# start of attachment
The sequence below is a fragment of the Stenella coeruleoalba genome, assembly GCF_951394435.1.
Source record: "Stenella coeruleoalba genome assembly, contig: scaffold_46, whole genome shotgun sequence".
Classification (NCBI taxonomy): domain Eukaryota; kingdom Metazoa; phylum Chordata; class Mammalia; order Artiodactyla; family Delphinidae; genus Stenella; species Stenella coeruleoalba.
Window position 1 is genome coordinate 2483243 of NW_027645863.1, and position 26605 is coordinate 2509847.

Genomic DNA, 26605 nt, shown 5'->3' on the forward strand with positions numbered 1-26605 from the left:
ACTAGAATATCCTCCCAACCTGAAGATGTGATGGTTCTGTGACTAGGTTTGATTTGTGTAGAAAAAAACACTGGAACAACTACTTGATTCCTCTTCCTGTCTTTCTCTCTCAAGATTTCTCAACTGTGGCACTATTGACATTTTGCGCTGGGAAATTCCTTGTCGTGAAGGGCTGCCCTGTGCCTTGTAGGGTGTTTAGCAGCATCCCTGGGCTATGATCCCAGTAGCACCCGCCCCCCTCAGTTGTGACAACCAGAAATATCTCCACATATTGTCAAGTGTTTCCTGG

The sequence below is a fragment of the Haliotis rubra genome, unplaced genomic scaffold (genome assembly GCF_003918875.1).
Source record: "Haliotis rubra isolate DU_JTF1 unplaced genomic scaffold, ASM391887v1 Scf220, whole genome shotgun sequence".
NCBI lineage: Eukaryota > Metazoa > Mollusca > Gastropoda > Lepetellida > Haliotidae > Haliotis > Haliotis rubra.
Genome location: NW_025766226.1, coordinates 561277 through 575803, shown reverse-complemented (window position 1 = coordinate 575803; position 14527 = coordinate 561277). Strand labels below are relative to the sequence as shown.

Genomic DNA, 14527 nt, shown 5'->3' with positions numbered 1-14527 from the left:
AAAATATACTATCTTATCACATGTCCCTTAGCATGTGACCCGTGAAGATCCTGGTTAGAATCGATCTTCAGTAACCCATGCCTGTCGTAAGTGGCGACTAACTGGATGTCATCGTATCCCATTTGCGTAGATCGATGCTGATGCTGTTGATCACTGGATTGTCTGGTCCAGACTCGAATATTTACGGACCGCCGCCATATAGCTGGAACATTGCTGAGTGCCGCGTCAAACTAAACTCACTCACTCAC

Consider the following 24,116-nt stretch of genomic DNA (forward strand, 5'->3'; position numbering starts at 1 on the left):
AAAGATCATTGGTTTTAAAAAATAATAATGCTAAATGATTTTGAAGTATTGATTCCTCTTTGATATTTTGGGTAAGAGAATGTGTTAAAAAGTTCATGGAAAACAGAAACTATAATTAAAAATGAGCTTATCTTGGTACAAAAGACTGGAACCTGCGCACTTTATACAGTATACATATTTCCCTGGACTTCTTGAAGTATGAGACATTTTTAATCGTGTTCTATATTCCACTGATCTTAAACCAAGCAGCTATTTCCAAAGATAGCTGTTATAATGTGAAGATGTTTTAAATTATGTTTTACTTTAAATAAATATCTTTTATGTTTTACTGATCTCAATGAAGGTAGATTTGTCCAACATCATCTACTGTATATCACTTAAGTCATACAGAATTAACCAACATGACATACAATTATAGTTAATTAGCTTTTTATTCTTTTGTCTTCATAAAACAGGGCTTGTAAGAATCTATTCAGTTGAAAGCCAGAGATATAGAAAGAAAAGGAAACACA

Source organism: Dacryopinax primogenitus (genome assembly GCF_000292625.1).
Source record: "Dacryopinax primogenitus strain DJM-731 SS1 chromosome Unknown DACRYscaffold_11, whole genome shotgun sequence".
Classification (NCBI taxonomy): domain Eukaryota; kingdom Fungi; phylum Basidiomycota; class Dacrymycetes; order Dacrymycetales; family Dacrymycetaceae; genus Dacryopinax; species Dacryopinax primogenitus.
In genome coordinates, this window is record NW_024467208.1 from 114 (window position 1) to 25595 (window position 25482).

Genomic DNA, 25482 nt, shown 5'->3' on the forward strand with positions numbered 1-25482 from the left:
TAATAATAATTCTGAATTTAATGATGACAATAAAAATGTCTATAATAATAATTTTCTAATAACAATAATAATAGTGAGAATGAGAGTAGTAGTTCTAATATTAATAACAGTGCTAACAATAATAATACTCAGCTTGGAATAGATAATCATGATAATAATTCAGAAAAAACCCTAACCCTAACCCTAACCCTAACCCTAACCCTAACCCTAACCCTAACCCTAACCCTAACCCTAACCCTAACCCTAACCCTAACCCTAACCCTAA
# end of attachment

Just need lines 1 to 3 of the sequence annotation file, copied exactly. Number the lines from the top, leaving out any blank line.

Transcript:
The sequence below is a fragment of the Stenella coeruleoalba genome, assembly GCF_951394435.1.
Source record: "Stenella coeruleoalba genome assembly, contig: scaffold_46, whole genome shotgun sequence".
Classification (NCBI taxonomy): domain Eukaryota; kingdom Metazoa; phylum Chordata; class Mammalia; order Artiodactyla; family Delphinidae; genus Stenella; species Stenella coeruleoalba.